CRSA noted more houses were constructed in the area as the city grew, but all of the homes located on the south side of 200 South were demolished when I-80 was constructed in the mid-1950s. The two structures survived even as the pocket of Salt Lake City began to be used more for commercial use. Today, the buildings are sandwiched between I-80 and a busy Union Pacific railroad line. Dominion Energy has a facility to the east, and the Jordan River is located about 30 feet to the west.

The home remained Fisher’s residence until he died in 1917 and stayed in the family for a few decades after his death. In 1945, the family leased the mansion to the Catholic Church, which used from the building as a convent by Our Lady Queen of Peace and Our Lady of Victory Missionary Sisters until 1970. After that, it became a residential substance abuse facility. Alice Fisher Davidson, Alma Fisher’s daughter, eventually donated the property to the Roman Catholic Bishop of Salt Lake City in the mid-‘70s. It was a treatment facility until 2006, when Salt Lake City purchased the buildings to help extend the Jordan River Parkway.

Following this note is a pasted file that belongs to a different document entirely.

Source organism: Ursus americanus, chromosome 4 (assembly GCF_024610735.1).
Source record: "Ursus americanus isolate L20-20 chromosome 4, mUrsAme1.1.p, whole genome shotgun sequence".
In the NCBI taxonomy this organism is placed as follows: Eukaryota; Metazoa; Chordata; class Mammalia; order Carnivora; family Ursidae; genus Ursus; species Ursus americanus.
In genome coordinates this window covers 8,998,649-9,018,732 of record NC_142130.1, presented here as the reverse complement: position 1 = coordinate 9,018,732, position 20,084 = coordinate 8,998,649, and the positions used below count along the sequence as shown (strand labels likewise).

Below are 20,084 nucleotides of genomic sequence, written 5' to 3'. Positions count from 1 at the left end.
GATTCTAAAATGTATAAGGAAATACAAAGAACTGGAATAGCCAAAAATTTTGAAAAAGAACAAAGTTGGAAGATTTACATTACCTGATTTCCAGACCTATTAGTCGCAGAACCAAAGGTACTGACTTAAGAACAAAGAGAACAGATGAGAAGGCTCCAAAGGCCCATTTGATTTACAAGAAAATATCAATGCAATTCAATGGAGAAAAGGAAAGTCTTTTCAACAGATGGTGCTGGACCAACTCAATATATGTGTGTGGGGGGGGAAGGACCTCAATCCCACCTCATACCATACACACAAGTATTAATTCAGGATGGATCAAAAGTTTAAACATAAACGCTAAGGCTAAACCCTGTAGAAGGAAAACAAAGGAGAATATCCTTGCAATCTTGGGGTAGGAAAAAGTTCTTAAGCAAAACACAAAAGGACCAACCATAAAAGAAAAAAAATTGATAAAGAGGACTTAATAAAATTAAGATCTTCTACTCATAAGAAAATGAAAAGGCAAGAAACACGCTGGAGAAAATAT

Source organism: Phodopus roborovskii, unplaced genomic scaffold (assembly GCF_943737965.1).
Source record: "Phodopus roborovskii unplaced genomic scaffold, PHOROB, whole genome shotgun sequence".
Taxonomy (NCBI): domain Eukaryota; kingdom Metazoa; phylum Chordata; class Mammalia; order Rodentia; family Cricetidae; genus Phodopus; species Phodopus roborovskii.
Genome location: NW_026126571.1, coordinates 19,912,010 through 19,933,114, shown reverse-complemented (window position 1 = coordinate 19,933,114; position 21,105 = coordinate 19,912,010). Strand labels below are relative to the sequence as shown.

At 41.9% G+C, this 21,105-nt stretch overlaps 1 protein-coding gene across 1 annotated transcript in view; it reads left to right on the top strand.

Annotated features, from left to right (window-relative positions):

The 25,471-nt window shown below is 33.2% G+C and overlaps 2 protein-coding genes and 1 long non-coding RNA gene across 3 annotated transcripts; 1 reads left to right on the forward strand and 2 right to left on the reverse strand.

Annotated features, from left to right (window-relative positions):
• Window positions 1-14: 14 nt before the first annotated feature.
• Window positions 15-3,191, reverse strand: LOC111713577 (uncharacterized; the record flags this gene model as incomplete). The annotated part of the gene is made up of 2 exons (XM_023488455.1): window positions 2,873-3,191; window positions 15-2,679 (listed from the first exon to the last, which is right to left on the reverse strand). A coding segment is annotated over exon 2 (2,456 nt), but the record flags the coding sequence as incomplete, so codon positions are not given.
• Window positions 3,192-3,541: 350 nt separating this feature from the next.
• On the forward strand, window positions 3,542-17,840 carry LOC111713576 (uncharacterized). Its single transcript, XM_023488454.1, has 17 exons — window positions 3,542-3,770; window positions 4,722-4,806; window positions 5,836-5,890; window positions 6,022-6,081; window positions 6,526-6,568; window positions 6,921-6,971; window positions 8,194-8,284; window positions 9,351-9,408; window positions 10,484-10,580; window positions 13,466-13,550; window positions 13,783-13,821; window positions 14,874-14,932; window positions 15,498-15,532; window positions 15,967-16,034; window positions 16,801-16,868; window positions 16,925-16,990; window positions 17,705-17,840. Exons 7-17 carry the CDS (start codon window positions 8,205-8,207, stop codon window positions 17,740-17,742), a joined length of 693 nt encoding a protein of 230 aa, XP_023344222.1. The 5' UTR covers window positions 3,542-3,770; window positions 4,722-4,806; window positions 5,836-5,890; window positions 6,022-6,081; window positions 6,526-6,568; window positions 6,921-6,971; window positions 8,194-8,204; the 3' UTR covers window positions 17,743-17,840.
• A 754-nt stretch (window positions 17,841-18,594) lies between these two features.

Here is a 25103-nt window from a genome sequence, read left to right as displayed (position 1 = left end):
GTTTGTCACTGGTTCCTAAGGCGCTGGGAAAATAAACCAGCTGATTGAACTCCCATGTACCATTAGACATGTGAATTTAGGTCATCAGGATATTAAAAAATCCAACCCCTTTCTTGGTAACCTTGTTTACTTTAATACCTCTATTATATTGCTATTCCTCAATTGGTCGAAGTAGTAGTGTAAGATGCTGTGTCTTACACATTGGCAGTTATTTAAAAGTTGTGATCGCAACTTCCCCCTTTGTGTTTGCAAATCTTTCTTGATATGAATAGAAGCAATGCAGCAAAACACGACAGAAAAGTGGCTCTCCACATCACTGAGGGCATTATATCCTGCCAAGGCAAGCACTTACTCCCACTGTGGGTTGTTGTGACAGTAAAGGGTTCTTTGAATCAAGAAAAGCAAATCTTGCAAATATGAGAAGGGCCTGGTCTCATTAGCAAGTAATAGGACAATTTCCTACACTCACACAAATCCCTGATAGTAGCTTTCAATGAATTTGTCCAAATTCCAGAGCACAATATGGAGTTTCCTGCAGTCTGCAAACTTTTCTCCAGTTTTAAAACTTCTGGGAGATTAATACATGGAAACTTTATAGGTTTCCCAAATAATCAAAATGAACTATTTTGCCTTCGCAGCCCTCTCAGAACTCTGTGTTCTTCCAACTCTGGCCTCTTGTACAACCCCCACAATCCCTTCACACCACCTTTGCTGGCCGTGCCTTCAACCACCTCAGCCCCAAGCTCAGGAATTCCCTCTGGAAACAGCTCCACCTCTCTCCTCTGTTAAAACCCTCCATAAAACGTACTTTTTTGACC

Its proximity to the river makes it a perfect location for what the city hopes to do with it next.

“The city acquired the property because there were a number of people who recognized the incredible, historic home right on the Jordan River Parkway Trail had a lot of potential — even though there wasn’t a clear vision of exactly it might evolve into,” Kogan explained.

The city received a $300,000 donation to go toward improvements at the Fisher Carriage House in 2013, Kogan said. Since then, he’s eyed ideas to turn the home into something the community can enjoy.

Last year, the division put its energy toward the carriage house instead and planned to save the Fisher Mansion for later because officials found it to be in too rough of shape to repair right away. The division saw the carriage house as a home base for its outreach staff, as well as a place for visitors to learn more about the property’s history, the Jordan River and nature.